Socialcam closes hole that enabled accidental sharing

The popular video-sharing app responds to complaint from privacy advocate.

Socialcam changes are designed to help people avoid oversharing of videos on social media sites.
Socialcam changes are designed to help people avoid oversharing of videos on social media sites.

Popular video-sharing app Socialcam has made changes that are designed to prevent inadvertent sharing of videos, a privacy advocate says.

Socialcam representatives did not respond to an e-mail seeking comment, but Jules Polonetsky, director of The Future of Privacy Forum, told CNET that the app maker informed him that they were making some changes to address concerns he had brought up to them.

"Two weeks ago I saw a rabbi in my network share a bikini-type video" using Socialcam, Polonetsky said. "Facebook posts are full of friends clicking to view these videos" that were no doubt mistakenly shared.

The "social mode" feature that used to automatically turn itself to "on" when you visited the Socialcam Web site has been modified so that it now stays "off" on both the browser and the Web site when a user switches it off, as well as when a user switches browsers or logs out, Polonetsky writes in a post on the Future of Privacy Forum Facebook page that includes additional changes. MediaPost also reported on the changes.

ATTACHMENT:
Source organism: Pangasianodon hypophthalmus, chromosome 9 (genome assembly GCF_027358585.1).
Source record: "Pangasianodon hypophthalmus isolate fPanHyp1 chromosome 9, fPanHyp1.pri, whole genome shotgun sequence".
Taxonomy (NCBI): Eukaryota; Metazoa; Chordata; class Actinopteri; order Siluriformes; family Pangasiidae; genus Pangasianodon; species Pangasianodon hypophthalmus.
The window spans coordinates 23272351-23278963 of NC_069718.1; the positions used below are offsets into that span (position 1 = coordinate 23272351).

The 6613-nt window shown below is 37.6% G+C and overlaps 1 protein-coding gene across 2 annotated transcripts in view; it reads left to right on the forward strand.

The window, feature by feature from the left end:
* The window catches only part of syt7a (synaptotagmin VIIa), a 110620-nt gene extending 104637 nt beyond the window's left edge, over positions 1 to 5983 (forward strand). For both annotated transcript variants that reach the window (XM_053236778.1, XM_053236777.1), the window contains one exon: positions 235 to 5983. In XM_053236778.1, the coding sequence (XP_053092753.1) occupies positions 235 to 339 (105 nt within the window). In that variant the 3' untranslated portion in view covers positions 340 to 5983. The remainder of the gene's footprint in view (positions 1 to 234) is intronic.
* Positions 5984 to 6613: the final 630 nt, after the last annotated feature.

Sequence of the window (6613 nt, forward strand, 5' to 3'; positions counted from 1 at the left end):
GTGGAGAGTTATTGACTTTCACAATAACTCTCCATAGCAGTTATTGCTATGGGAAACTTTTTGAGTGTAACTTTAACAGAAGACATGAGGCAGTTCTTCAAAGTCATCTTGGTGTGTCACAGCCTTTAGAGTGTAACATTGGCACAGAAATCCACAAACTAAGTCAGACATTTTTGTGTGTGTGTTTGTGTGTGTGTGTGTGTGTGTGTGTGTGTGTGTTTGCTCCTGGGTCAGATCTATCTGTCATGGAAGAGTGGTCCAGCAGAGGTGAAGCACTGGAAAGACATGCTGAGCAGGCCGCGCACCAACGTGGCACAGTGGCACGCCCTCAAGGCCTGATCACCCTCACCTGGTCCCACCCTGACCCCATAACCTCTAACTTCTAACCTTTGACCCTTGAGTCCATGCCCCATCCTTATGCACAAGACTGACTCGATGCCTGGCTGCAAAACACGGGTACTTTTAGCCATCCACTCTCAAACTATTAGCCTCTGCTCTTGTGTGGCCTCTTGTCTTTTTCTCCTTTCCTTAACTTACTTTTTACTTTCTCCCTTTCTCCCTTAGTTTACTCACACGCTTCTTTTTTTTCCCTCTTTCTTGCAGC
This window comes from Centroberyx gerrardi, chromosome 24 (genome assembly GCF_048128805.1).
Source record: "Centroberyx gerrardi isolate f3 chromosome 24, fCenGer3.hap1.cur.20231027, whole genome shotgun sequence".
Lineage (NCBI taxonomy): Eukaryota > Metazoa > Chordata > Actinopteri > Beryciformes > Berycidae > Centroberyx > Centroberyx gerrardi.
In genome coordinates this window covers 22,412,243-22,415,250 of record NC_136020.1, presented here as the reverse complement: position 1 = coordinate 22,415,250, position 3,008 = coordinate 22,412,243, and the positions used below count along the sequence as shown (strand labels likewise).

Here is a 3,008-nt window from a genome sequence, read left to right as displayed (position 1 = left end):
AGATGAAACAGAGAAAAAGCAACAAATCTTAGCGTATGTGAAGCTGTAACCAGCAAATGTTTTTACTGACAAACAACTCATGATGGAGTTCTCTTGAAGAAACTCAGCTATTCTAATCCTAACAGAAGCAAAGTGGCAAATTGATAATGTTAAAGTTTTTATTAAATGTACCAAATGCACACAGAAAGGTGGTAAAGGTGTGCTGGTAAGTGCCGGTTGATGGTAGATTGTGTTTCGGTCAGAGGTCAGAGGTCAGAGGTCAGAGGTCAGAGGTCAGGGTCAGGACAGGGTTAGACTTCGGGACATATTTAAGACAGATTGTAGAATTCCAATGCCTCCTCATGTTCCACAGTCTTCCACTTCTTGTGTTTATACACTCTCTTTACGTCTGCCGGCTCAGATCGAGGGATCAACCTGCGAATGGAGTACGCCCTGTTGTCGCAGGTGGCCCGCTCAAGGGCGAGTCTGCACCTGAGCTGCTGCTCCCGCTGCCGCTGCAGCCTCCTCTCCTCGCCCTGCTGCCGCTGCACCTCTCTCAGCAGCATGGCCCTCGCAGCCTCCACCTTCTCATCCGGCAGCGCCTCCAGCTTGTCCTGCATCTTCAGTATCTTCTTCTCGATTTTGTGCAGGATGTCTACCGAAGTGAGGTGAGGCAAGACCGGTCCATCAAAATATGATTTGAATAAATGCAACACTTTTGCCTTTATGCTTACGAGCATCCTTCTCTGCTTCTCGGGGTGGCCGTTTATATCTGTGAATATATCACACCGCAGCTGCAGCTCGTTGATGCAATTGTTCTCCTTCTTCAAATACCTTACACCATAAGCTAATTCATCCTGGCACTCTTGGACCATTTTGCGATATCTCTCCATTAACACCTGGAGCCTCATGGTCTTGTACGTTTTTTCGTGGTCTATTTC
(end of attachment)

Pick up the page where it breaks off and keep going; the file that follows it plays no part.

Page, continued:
"Kudos to these guys for both responding quickly -- with a tiny team of developers, while their apps were picking up millions of new users a day," Polonetsky writes. "Will the changes make a difference? The one thing we have learnt over the years is that privacy folks (or policymakers or developers) are not consumer experience experts. A notice may seem logical to us, but to users it is a confusing UI. Testing with actual users is the only way to tell."

Socialcam was listed as the No. 1 free app on the iOS App Store two weeks ago.

About the author

Elinor Mills covers Internet security and privacy. She joined CNET News in 2005 after working as a foreign correspondent for Reuters in Portugal and writing for The Industry Standard, the IDG News Service, and the Associated Press. E-mail Elinor.


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